Taking Notes Can Be Profitable – Self-Directed Options in a Changing Real Estate Market

As I write this newsletter, the media is hawking the slow down in the real estate market. Most of the historically “hot” areas of the country are experiencing a 10% slow down in resales and new construction permits, with the Midwest being the positive exception. If new construction real estate speculation, based on rapid appreciation, was your game plan, you may now be rethinking your strategy. Perhaps it’s time for not just a new strategy but a new game plan. Here’s a thought for you. Instead of buying and selling real estate, what about being the Lender? A new light is being cast on the role of being the Lender instead of the owner of the property. Let’s take a look at some of the options being the Lender and holding notes in your IRA or self-directed retirement plan.

Case Study 1

John B., a top producing agent with Coldwell Banker, has had a long relationship with a small custom builder that constructs 3 homes a year. The builder has already purchased the land and has his crew on payroll. While it is not an ideal time to be building another “spec” home, he will “trade dollars” if that’s what was required to keep his company viable. He is looking for “cash partner” to complete a home on one of the lots.

John has been offered an opportunity to buy the home, but doesn’t want to purchase the “spec” home directly because he believes the marketing time for the custom home may exceed 6 months. John agrees to partner with the builder but not own the property directly. He will act as the construction or “mezzanine financing” in the transaction. Current construction financing rates are 9.75% from most traditional banks and lenders.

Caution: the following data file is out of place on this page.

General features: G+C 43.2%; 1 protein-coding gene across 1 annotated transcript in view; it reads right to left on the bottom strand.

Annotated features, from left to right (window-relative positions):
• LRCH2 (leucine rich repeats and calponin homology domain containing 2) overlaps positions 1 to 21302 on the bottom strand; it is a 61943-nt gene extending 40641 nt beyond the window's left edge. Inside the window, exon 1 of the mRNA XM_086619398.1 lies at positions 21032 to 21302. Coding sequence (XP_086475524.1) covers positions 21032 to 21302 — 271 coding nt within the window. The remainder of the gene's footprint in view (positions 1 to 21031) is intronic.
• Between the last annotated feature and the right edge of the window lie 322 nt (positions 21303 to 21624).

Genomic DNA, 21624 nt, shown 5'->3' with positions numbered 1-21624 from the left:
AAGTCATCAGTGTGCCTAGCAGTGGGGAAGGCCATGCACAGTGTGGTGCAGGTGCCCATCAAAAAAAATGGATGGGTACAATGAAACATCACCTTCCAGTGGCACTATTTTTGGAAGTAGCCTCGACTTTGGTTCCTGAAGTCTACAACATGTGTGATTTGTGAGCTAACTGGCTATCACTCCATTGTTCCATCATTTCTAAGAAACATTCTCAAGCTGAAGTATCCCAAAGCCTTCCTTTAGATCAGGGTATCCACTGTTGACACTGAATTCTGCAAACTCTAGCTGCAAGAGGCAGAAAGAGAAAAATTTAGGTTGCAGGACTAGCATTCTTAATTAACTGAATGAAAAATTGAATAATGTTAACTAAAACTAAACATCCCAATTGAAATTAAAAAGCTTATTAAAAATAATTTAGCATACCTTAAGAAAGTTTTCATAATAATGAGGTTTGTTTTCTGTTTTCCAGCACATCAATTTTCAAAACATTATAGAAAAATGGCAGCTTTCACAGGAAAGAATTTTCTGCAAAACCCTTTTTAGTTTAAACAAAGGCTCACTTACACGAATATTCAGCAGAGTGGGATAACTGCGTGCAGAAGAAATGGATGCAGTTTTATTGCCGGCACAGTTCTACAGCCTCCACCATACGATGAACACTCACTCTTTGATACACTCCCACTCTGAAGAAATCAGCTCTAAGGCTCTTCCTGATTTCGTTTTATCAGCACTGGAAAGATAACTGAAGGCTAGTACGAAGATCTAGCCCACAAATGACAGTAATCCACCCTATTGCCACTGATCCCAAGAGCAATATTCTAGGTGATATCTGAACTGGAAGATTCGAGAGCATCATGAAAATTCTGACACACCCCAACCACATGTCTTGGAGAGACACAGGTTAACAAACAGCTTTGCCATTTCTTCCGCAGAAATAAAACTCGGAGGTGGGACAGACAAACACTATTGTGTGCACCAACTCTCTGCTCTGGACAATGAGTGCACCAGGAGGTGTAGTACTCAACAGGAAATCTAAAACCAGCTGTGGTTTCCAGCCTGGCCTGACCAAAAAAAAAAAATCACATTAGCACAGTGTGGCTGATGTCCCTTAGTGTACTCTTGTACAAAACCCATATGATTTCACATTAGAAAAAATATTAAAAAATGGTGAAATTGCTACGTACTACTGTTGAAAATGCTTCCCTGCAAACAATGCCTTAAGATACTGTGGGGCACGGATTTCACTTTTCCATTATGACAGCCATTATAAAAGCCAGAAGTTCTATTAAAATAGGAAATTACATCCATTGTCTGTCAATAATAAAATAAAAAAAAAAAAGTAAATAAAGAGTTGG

John and the builder negotiate and agree to a rate of 8.25. This is substantially more than he could receive from a money market or CD. They come to an agreement on the interest rate but now needed to iron out the terms of payment.
John could be paid:

omonthly,
oquarterly or
oin a lump sum when the property sold.

Not surprisingly, the builder opts for the latter and John agrees to be paid at closing for all of the accumulated interest and repayment of the original principle balance. John’s attorney drew up the note that indicated the note holder as your “Trust Administrator”, FBO John B. IRA. His attorney asks if he wants to collateralize his note by placing a lien on the land with a mortgage. Wanting to maintain compliance with IRS guidelines, John contacts our office and asks what his options are. The answer is that either way, with or without a mortgage, he will still be in compliance with the IRS.

Being a prudent investor, John opts to have a mortgage prepared and recorded with the County. One year later, the property sold after being on the market for 8 months. John’s attorney prepared the payoff letter and proceeds were sent to the IRA custodian directly from the title company at closing.